Best regards

I use critical value limit to cut, it’s not intelligent but work . You know Hyundai found many battery fault and change on warranty

I had my car serviced yesterday and specifically asked Hyundai to check the 12v battery and charging - they have reported no faults. So its not clear what this “external factor” might be.

As it happens I’ve also been trying OVMS ( https://www.openvehicles.com/ ) - different hardware approach and only aimed at electric cars, but the same general idea. Its interesting to note that they are also concerned about battery drain on electric cars since they tend to have small capacity 12v battery.

There’s something seriously off with Autopi, and i think it’s being handwaved as “external factors”, misconfigurations and whatnot.

I’ve had mid-drive crashes of the entertainment system, several in a row in one instance, even.

I’m getting messages about increased 12V battery load during driving.

I’m getting heartbeat timeouts that apparently wake the autopi from scheduled sleeps after 3-4 minutes.

With the autopi out, i’ve experienced 0 of the mentioned issues, and the heartbeat thing started only after the last few updates, after i’ve started using the autopi again for a few weeks.

This is a mess.
I’ve pulled mine out of the car.
I’m giving up on it for now. Again.
Time to look at OVMS.

I never had issues with that, but I was afraid of having it.

The last 2 weeks my car (Hyundai Kona 2019) was parked at the airport and never used. It woke up exactly every 24 hours for exactly 20 min to charge the aux battery.

I have enabled the “Aux-Battery-Saver+” in the settings of the Hyundai (read the manual).

The results are OK, but it seems that 20min charging is not enough. The Aux_Bat_SOC increased about 4% during charge, but lost more during rest of 24h. So I got from 92% to 61% in 2 weeks standstill. That´s fine, but now I know that I would not leave the car unused for more than 2 weeks. I don´t know, if it is an AutoPi-issue, but it may be.

Aux Bat SOC in %
“2019-11-26T04:20:00.000Z” 89.0
“2019-11-26T04:30:00.000Z” 91.0
“2019-11-26T04:40:00.000Z” 92.0
“2019-11-27T04:40:00.000Z” 70.0
“2019-11-27T04:50:00.000Z” 72.5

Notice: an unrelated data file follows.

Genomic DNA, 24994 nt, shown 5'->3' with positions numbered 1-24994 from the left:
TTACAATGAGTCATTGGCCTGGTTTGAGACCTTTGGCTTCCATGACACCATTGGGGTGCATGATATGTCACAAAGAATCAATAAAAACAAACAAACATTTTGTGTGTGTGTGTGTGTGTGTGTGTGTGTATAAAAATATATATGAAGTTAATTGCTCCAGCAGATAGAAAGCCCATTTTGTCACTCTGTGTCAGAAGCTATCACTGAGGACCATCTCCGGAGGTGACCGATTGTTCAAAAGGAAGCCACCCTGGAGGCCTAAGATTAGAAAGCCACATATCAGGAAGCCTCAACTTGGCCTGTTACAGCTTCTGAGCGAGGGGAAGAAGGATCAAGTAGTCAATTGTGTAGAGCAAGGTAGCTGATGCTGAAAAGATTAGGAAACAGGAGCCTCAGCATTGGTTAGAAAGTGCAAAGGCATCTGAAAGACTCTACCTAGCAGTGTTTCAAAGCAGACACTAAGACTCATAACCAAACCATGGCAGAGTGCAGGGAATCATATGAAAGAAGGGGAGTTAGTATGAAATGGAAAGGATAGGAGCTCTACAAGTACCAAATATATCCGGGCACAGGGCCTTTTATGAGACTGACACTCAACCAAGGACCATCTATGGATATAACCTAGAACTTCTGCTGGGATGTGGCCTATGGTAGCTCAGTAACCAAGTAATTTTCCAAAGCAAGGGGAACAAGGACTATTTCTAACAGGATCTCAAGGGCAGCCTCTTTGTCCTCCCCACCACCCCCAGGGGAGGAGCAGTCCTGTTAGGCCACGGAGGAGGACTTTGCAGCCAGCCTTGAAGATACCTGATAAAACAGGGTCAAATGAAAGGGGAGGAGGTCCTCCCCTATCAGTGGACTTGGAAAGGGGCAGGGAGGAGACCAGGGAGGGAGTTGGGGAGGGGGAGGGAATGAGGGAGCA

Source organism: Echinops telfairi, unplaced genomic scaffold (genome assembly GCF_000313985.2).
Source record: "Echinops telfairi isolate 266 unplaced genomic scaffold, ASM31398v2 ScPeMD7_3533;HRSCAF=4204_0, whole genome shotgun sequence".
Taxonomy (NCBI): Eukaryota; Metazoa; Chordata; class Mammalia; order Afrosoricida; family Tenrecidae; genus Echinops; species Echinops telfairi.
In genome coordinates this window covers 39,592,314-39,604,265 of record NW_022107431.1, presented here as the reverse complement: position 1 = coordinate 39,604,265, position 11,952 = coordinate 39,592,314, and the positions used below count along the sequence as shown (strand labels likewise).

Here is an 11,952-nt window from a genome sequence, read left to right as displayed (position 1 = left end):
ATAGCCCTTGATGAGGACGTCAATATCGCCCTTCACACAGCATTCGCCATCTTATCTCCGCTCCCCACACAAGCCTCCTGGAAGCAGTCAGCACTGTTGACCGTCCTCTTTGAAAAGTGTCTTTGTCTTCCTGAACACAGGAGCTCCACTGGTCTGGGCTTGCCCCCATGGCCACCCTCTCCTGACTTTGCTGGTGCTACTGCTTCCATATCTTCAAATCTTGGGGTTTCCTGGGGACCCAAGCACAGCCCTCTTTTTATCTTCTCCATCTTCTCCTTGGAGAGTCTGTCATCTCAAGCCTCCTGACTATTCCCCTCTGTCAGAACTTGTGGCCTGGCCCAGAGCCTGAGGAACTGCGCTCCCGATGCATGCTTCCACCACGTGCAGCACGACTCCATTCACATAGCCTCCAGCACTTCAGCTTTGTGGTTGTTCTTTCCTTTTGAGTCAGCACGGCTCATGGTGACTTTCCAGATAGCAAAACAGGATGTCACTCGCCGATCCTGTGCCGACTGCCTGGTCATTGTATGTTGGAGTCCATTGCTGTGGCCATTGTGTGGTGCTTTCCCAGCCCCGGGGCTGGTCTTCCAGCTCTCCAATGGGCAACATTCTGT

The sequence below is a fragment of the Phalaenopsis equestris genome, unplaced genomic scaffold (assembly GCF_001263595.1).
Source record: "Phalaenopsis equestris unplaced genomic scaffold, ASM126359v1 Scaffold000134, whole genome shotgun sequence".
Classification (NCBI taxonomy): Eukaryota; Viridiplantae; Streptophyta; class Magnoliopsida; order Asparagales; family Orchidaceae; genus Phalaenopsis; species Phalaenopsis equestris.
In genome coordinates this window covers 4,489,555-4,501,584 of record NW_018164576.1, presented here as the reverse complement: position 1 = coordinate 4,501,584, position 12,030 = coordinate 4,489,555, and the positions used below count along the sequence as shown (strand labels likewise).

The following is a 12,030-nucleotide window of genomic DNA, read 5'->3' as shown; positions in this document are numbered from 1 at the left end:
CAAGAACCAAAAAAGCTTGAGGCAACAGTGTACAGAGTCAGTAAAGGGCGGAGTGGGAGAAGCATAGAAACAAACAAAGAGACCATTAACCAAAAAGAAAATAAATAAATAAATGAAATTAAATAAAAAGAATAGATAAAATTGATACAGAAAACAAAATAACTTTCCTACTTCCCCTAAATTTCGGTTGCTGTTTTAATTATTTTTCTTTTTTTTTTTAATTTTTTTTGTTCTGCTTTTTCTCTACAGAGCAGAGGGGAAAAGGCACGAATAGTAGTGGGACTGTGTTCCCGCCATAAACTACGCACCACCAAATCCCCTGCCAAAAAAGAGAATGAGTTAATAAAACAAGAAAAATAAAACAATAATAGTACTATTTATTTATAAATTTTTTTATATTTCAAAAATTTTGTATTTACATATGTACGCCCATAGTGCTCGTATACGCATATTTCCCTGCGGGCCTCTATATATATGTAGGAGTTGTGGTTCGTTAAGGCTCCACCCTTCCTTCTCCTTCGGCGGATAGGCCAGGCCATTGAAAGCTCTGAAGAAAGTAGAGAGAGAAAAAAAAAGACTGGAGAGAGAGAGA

“2019-11-27T05:00:00.000Z” 74.0
“2019-11-28T05:00:00.000Z” 69.0
“2019-11-28T05:10:00.000Z” 71.0
“2019-11-28T05:20:00.000Z” 73.0
“2019-11-29T05:20:00.000Z” 69.0
“2019-11-29T05:30:00.000Z” 71.0
“2019-11-29T05:40:00.000Z” 73.0
“2019-11-30T05:40:00.000Z” 67.0
“2019-11-30T05:50:00.000Z” 68.5
“2019-11-30T06:00:00.000Z” 70.0
“2019-12-01T06:00:00.000Z” 64.5
“2019-12-01T06:10:00.000Z” 66.5
“2019-12-02T06:20:00.000Z” 63.0
“2019-12-02T06:30:00.000Z” 65.5
“2019-12-03T03:40:00.000Z” 63.0
“2019-12-03T03:50:00.000Z” 65.0
“2019-12-03T06:40:00.000Z” 65.0
“2019-12-03T06:50:00.000Z” 66.5
“2019-12-04T07:00:00.000Z” 61.0
“2019-12-04T07:10:00.000Z” 63.5
“2019-12-05T07:10:00.000Z” 58.0
“2019-12-05T07:20:00.000Z” 59.5
“2019-12-05T07:30:00.000Z” 61.0
“2019-12-06T07:30:00.000Z” 60.0
“2019-12-06T07:40:00.000Z” 61.5

see also my script for power management:

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There is an interesting discussion about the e-Niro and OVMS here -https://github.com/openvehicles/Open-Vehicle-Monitoring-System-3/issues/275#issuecomment-559045312 worth a read.

The thinking is that if such devices as autopi/OVMS are polling ECU’s whilst the car is off, it can stop the ECU’s from going to sleep and therefore consume more power.

Hi Peter

Ah yes, that could explain some of the issues you have seen as well - thank you for posting the link.

It could be interesting to see if the device, without any enabled workers, still causes the vehicle to drain extra power, and/or if some specific PID’s are the culprit, or even if it’s when the device is simply connected to the OBDII plug.

@Manfred - What loggers do you have configured?

Best regards

2 loggers - 5sec intervall
9 loggers - 300sec intervall
4 loggers - 3600sec intervall
2 cronjobs with each 1 min intervall

Hallo Malte and Peter,
i should also report the dead battery on my Car. It hasnt been driven for 22 Days, and the voltage reached 3V in the end! I have recaived a new battery as the old one turned itself unusable, because of the critical discharge. Now, as the dongle was connected all the time and had access to WIFI, i assume to see some logs there. Can you help me out on how and where should i look for the logs both local and in the cloud? Im not blaming the dongle yet, as it needs to be proven first if it was the reason…